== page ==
Why I Like The Term: “Author-Publisher”
Last week I wrote a thing about 25 steps one might take to become a proper professional-grade self-published author, but in that post I expressed a little distaste for the term “self-publisher,” and somewhat inadvertently coined a new term: “author-publisher.”
I’d like to unpack that and defend it a little bit.
“Self-publishing” as a term is one I’ve never really liked.
A couple-few reasons:
First, it’s already got a stigma from the guys who printed their own books 10-20 years ago and tried to sell them at farmer’s markets or on their Geocities pages. (I had a guy at an eyeglasses place in the mall push a free copy of his Young Adult Softball Jesus subgenre book — self-published, obviously. It was one of the worst things I’ve ever tried to read. Ironically, I think if I had read it all the way through it would have burned out the eyes that needed eyeglasses.)
Second, it’s clunky in the mouth. Aesthetically, I just don’t like it.
Third, it says nothing about actually writing a book. One supposes that the “self” part makes it implicit, but given that the problem with self-publishing is (or at least was) the failing quality of the material, I feel like we should have a term that explicitly states that first you gotta write a professional-level book. More on that in a moment.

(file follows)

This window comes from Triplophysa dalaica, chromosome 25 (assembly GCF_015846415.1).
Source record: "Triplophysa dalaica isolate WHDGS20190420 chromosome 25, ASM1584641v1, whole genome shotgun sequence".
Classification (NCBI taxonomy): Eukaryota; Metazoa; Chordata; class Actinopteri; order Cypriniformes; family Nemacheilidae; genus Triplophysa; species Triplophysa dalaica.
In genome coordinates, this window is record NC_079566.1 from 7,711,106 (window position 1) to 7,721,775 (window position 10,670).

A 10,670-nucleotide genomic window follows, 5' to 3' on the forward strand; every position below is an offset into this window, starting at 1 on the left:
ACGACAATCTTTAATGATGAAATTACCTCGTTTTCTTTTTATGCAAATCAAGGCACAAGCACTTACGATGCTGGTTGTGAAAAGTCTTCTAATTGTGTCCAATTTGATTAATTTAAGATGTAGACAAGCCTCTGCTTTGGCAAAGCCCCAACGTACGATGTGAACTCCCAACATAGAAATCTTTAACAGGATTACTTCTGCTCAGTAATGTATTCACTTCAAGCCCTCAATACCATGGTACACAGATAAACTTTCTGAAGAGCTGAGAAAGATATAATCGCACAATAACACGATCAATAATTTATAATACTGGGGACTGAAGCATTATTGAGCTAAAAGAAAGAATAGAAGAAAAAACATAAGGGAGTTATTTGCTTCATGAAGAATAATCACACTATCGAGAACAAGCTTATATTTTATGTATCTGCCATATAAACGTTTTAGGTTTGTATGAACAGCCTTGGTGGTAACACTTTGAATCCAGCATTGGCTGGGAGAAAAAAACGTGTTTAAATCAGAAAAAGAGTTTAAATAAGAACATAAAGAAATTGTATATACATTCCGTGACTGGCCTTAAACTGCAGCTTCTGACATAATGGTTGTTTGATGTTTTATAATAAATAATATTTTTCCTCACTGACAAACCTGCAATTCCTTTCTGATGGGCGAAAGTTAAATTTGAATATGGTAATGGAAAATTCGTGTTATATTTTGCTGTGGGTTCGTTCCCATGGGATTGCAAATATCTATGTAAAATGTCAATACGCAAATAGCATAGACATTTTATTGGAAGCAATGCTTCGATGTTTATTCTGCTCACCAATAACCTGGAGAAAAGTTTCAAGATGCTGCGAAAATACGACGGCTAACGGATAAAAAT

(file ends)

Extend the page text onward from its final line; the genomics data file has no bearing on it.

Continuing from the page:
Fourth, “self” is very misleading — the best self-publishers make use of Other Smart and Instrumental Humans in the process. Cover artists and editors and copy-editors and author-wranglers and liquor store employees. Self sounds like you’re doing it all alone. DIY! Except not.
Here’s why I diggit:
First, it sounds like RPG MULTI-CLASS. I’m a warrior-mage! A rogue-monk! A drunken-sorcerer-bard-waitress-wombat-jockey! Author-publisher sounds like you’re buying points in both of these professional classes and you can wear the weapons and sigils of each house.
Second, it’s more accurate. You are both an author and publisher. Why not emphasize both?
Third, I like hyphens.
Fourth, while author is a bit of a pretentious term, hey, fuck it, I think we could use a little pretension. Maybe it’s a word that raises our noses up a little. Maybe it sets a higher-bar to counter the idea of just click publish no really just do it who cares if you wrote the literary equivalent of a Target bag full of old poop-heavy toddler diapers fuck the gatekeepers dude just fling that up onto Amazon man and let the sweeeeeet money come rolling in.
So, there you go:
Use it. Abuse it. Discard it. Bury it in a shallow grave by the train tracks.
But I like it.